UST Graduate Turns Obstacles into Opportunities
For many, a college education encompasses more than just what can be learned in the textbooks. It often leads students to embark upon a journey of self-actualization, allowing them to begin to comprehend their life’s purpose.
UST graduate Michael Butler, who will earn a degree in management information systems this May, can relate to these sentiments, as his experiences at UST, he says, have helped strengthen his understanding of God’s purpose for his life. Graduation has an especially important meaning for him, as his journey to this milestone has not been without obstacles.
In addition to facing the normal stresses of schoolwork, Michael has also had to deal with the challenges of autism, which he describes as a developmental disorder that characterizes itself across a full spectrum, from non-verbal to high functioning. “In all cases,” he says, “one distinguishing characteristic of autism is incredible difficulty with social interaction, if indeed, any social interaction is present at all.”
Butler realizes, though, that his struggles have not been without a higher purpose. As his mother, Pam, often told him growing up, “Michael, you were born this way because God thought you were special enough to teach something to the world for Him.”
Butler says faith has played an important role in helping him deal with life’s challenges. Although he has been religious since an early age, often praying to St. Jude upon the advice of his grandmother, he says that he did not fully understand God’s purpose for his life until he was older. His experiences at UST have strengthened that awareness.
“UST has provided so many great opportunities to grow spiritually through theology and philosophy courses, campus retreats and liturgy,” he said. “And I have been inspired to grow as an active citizen through the charismatic character of the students, staff, faculty and administrators. UST gave me a future. It is a gift I will never forget.”
Pam says that, unfortunately, autism is often misunderstood, even by health professionals in the field. In fact, after Butler was diagnosed at age three, doctors told Pam she may want to consider a state school or institutionalization for Michael because they anticipated severe learning delays. But this kind of thinking, she says, is inaccurate, as today the medical community acknowledges that people with autism have normal to above normal intelligence levels. Their biggest challenge is social interaction. Because Butler’s condition was so misunderstood, Pam says she spent many of her son’s school years fighting the district for his educational needs and rights.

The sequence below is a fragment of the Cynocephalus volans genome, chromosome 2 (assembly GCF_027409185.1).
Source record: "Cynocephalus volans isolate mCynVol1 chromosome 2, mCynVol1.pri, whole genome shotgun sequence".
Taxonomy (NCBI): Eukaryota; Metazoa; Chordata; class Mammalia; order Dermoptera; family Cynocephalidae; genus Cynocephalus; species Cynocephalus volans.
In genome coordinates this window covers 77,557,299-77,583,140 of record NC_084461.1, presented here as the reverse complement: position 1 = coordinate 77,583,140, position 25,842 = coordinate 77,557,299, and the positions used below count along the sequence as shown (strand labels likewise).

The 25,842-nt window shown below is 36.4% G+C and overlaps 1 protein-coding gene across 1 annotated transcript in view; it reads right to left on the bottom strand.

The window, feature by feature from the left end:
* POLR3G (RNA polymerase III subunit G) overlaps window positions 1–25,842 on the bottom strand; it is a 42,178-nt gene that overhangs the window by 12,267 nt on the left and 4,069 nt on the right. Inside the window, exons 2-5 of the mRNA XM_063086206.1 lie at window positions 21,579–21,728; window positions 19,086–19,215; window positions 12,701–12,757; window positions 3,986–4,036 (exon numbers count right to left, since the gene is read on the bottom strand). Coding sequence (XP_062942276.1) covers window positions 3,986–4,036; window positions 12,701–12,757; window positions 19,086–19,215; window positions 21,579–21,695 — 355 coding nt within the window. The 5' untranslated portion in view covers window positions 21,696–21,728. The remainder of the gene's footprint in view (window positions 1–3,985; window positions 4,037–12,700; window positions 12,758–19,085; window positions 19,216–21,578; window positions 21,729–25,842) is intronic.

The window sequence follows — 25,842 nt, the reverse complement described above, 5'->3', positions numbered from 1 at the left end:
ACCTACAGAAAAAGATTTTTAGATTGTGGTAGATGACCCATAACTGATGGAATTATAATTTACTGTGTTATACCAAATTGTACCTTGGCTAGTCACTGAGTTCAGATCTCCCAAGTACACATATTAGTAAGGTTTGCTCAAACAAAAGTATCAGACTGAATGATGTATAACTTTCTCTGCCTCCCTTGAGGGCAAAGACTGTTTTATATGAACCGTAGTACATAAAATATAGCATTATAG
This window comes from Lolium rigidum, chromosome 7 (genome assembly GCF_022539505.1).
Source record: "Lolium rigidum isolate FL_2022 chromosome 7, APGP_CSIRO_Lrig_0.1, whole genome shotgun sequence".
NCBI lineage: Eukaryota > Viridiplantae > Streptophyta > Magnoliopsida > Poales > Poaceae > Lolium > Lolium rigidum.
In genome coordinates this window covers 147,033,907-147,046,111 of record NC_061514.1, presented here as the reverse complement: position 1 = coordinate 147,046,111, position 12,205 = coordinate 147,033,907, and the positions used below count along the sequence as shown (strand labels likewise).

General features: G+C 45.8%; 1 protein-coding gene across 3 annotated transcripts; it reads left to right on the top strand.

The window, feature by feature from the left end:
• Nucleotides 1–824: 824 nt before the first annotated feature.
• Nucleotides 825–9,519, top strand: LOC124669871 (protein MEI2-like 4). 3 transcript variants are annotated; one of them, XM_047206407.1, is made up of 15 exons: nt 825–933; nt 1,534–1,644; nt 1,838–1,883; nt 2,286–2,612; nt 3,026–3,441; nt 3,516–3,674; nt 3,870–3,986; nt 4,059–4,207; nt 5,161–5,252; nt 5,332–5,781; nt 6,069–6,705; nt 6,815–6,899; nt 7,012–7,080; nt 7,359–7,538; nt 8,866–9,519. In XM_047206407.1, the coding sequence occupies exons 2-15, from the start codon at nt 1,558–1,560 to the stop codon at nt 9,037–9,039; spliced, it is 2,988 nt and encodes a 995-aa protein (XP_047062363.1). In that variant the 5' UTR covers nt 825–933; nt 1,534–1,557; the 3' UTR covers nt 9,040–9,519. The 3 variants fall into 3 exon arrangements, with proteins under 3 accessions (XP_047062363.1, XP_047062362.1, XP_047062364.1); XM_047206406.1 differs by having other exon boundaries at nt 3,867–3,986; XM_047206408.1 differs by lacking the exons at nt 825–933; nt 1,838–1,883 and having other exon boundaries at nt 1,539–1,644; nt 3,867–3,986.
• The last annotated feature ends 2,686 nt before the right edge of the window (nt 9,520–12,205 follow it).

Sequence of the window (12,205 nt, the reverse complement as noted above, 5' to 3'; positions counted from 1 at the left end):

“Being a parent of a child that has autism, you find that educators sometimes don’t want to spend the extra amount of time or money to let a child blossom,” she said. “But every time we got the school district to try something new or put Michael in regular classes, he proved himself again and again.”
Butler has proved himself yet once more, as he has flourished at UST both academically and socially. For example, in his senior capstone class, Butler’s group placed in the top 100 among universities and colleges across the United States for its simulated management of a high tech sensor manufacturing company.
As an active member of the Knights of Columbus chapter at the University, he has cultivated many friendships with fellow knights. He has also reached out to others who are in similar situations as he is, serving on the original board of directors for the UST chapter of Faith and Light, a worldwide organization whose purpose is to provide friendship, in both social and spiritual environments, for people dealing with disabilities.
“Everyone faces challenges in life, everyone faces suffering,” he said. “Our challenges and suffering cannot be compared, and time and energy are wasted in competing for who has the greatest suffering. Instead of wasting time and energy in destructive ways, we can choose to view each obstacle as an opportunity to achieve excellence. I have learned at UST that every limitation is an invitation to become smarter, kinder, better.”
Upon graduation, Butler will take with him not only the knowledge he learned through coursework and class assignments, but also a new perspective on how to handle whatever challenges may lie ahead.